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Downtown's opportunities, challenges take spotlight at inaugural symposium

Downtown stakeholders came together Wednesday morning to share perspectives on overcoming the area's challenges while looking forward to potentially transformative projects in the areas of market-rate housing, adaptive reuse of existing buildings and city government's efforts to make the city's core move livable.

Dozens of people attending the inaugural Downtown Bakersfield Symposium at The Ovation Theatre heard from business owners, city officials and developers, all of them convinced the area has much to offer not only out-of-towners looking for a vibrant place to live and work but also existing residents who could see economic benefits from diverse efforts to revitalize the city's core.

The three-hour series of presentations updated attendees on projects big and small, from high-minded economic development plans to a new medical tower proposed along Chester Avenue to a small boutique — Vogue-ish — tucked on 18th Street next to Cafe Smitten.

The area's continuing struggles with vandalism and homelessness got a close look as representatives of the Downtown Business Association's Block to Block program told the audience about their successes in working together to come up with an effective communication network.

Business owners Cassie Bittle and Dixie Brewer shared their frustration with sidewalk feces and burning trash cans and broken windows. Brewer said as recently as 2019 she was almost ready to quit and leave downtown altogether — and that she might have done it if not for the cooperation the DBA finally got from city and county officials.

"We're no longer victims," she said. "We're advocates."

Somewhat more conventional solutions were put forward by the event's emcee, Ward 2 City Councilman Andrae Gonzales, who also serves as chairman of event host The Hub of Bakersfield, a local nonprofit that promotes efforts to revitalize the downtown area. He called for greater development of market-rate housing in the area, as well as better-lit and more walkable streets lined with additional trees.

Besides promoting an eclectic mix of land uses, his view was that downtown would benefit from having more dense development allowing the area's residents to live, work and recreate without having to get into a car. That could require some level of deregulation, similar to changes the city made a few years ago to make room for breweries.

"We have to have more people living in downtown Bakersfield," he said. "It's about densification."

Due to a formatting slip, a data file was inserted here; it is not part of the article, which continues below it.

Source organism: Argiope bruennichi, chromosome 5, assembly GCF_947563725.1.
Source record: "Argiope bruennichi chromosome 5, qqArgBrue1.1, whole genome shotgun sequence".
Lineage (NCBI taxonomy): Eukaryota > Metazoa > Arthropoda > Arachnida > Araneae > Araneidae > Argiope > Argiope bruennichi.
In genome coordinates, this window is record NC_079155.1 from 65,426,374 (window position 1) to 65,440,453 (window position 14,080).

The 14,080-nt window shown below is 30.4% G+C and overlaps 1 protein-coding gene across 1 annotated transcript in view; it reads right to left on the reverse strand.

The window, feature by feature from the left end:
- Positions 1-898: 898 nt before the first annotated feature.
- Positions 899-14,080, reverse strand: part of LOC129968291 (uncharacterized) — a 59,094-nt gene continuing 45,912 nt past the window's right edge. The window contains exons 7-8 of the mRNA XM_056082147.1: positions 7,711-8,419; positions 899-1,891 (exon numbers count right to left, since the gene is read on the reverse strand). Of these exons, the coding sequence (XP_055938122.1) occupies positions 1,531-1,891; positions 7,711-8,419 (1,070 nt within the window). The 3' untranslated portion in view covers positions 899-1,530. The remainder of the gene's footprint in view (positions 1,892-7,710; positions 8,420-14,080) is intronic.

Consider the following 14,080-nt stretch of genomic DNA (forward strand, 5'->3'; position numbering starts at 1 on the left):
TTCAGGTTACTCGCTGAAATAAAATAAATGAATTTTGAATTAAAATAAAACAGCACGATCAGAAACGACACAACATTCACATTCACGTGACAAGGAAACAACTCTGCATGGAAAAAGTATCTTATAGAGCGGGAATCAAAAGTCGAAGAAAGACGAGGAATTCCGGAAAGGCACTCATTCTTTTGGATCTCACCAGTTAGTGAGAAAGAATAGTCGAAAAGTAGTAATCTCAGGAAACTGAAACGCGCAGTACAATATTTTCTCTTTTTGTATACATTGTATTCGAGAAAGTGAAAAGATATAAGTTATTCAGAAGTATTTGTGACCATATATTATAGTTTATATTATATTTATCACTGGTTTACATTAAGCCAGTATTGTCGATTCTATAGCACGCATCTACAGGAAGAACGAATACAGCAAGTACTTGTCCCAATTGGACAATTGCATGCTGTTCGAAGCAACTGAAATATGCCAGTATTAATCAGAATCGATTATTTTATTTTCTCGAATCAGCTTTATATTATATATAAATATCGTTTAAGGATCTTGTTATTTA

Along those same lines, co-owners of Sage Equities spelled out timetables for two new market-rate housing projects in the area's Eastchester area. The rental projects are expected to attract professionals, many from outside the area, as the company's 17th Place Townhomes project has done.

Husband-and-wife team Anna Camp-Smith and Austin Smith asserted Bakersfield's downtown is crucial to the city's health, a position voiced by other speakers at the event. They said development in the area preserves farmland and lowers vacancy rates while raising property values and attracting professionals to work in the knowledge-based economy many see as vital to Kern's future.

Known as some of downtown's biggest promoters, they quoted an inspiring line from the late San Francisco newspaper columnist Herb Cain: "A city is not gauged by its length and width, but by the broadness of its vision and the height of its dreams."

Another executive who seized the opportunity to showcase his development project was the head of Adventist Health Bakersfield, Daniel Wolcott.

Outlining the company's plan for a new five-story, $300 million tower at its existing campus on downtown's northern edge, Wolcott said Adventist wants to be a partner in the development of educational infrastructure, business partnerships and a more innovative environment.

The only other firm development project discussed Wednesday was Moneywise Wealth Management's proposed adaptive reuse of the former Woolworth's building at 19th and K streets.

Co-owners David Anderson and Sherod Waite acknowledged a list of challenges facing downtown, but they also pointed to the area's advantages, including affordable property prices, available creative spaces and opportunities to "stretch creativity."

As an update on their own project, the two said the 44,000-square-foot Woolworth's building will contain the company's offices on its second floor with residential space above. Retail including the structure's existing luncheonette will inhabit the ground floor while, in the basement, plans call for a performance venue and music space.

"It's a way that we're sort of shaking hands with the past while walking forward into the future," Anderson said.

Paul Saldaña, Bakersfield's economic and community development director, said the city expects to undertake a number of pilot projects downtown soon. Having already disclosed plans for promoting adaptive reuse of vacant or unused retail spaces, he said Wednesday city officials hope to fund facade and other streetscape improvements.

"Strategic planning in downtown is done. It's complete," he said. "Now it's time for strategic doing."